BioChm01-Jan3107Lec7

BioChm01-Jan3107Lec7 - 1 Crystalline proteins often adopt...

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2 Crystalline proteins often adopt nearly the same structure that they have in solution. The strongest example of this is that enzyme crystals retain their enzymatic activity in the crystalline state. Contoured electron density map of a section of a protein. Based on the resolution of the electron density map modeling studies lead to the structure of the molecule. The smaller the ‘value’ of the resolution of the structure the more of the atomic details will be available
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3 Myoglobin was the first protein whose structure was determined by X-ray crystallography (John Kendrew in 1959) Myoglobin is a oxygen binding protein, containing a single heme group, tightly tucked in a hydrophobic pocket. The heterocyclic ring system of heme is a porphyrin derivative containg four pyrrole groups (linked by methene linkages), whose nitrogens coordinate to the central Fe(II). A N-atom from a His residue (His F8) forms the fifth coordination. The sixth ligand is often by an oxygen molecule. The six ligands coordinated to the Fe(II) create an octahedral geometry . In an isolated heme when the Fe(II) is exposed to O 2 It irreversibly converts to Fe(III), and this oxidized form of iron cannot bind oxygen. The protein portion of myoglobin prevents this process and allows the oxygen to bind reversibly to the heme group.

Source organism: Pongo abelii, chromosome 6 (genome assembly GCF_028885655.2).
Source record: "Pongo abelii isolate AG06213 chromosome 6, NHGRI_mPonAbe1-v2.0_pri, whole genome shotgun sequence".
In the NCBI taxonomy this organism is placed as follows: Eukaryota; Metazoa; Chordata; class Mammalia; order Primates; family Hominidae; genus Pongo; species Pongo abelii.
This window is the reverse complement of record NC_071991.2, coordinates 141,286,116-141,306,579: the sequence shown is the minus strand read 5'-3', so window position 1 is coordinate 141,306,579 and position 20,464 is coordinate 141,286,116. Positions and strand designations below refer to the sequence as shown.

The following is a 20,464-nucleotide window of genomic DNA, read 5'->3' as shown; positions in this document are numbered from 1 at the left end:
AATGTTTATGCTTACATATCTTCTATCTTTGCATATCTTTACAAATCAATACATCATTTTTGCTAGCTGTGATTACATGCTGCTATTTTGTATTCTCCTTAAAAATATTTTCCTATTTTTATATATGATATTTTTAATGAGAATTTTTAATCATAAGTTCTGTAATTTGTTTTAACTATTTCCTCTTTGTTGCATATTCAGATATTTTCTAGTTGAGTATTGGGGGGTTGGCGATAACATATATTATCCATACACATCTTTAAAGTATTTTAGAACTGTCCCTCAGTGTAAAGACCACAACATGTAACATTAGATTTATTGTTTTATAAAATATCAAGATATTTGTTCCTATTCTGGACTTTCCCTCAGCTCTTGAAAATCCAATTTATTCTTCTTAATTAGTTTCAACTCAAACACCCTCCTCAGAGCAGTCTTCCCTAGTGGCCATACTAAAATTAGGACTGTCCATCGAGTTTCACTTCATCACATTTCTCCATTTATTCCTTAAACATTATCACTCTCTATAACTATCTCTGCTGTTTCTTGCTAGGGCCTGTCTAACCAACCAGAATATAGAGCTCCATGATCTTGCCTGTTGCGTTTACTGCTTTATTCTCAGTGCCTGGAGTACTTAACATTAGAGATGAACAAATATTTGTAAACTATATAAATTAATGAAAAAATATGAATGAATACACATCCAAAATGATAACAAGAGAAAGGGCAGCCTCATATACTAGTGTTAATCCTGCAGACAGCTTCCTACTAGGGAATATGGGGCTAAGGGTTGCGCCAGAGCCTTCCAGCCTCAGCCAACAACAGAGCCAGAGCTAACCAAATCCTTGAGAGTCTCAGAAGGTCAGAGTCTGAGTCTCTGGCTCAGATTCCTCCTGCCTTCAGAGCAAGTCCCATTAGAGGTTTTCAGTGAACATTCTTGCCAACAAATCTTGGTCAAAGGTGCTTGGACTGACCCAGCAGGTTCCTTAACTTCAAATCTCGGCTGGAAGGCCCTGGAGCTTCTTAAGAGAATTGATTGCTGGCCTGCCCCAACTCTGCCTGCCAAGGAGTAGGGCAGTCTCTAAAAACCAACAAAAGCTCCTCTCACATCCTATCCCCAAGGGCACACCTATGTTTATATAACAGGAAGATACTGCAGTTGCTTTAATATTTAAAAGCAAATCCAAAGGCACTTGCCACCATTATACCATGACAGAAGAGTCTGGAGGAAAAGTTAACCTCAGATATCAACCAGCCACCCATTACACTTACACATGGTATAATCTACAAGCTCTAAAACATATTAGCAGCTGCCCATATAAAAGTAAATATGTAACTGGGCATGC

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4 The top picture is a space-filling model The line drawing shows the residues Val and Phe (red asterisks) creating the hydrophobic pocket. The Fe(II) coordinated Oxygen is H-bonded to a His residue. The Val and Phe keep the heme in place and
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BioChm01-Jan3107Lec7 - 1 Crystalline proteins often adopt...

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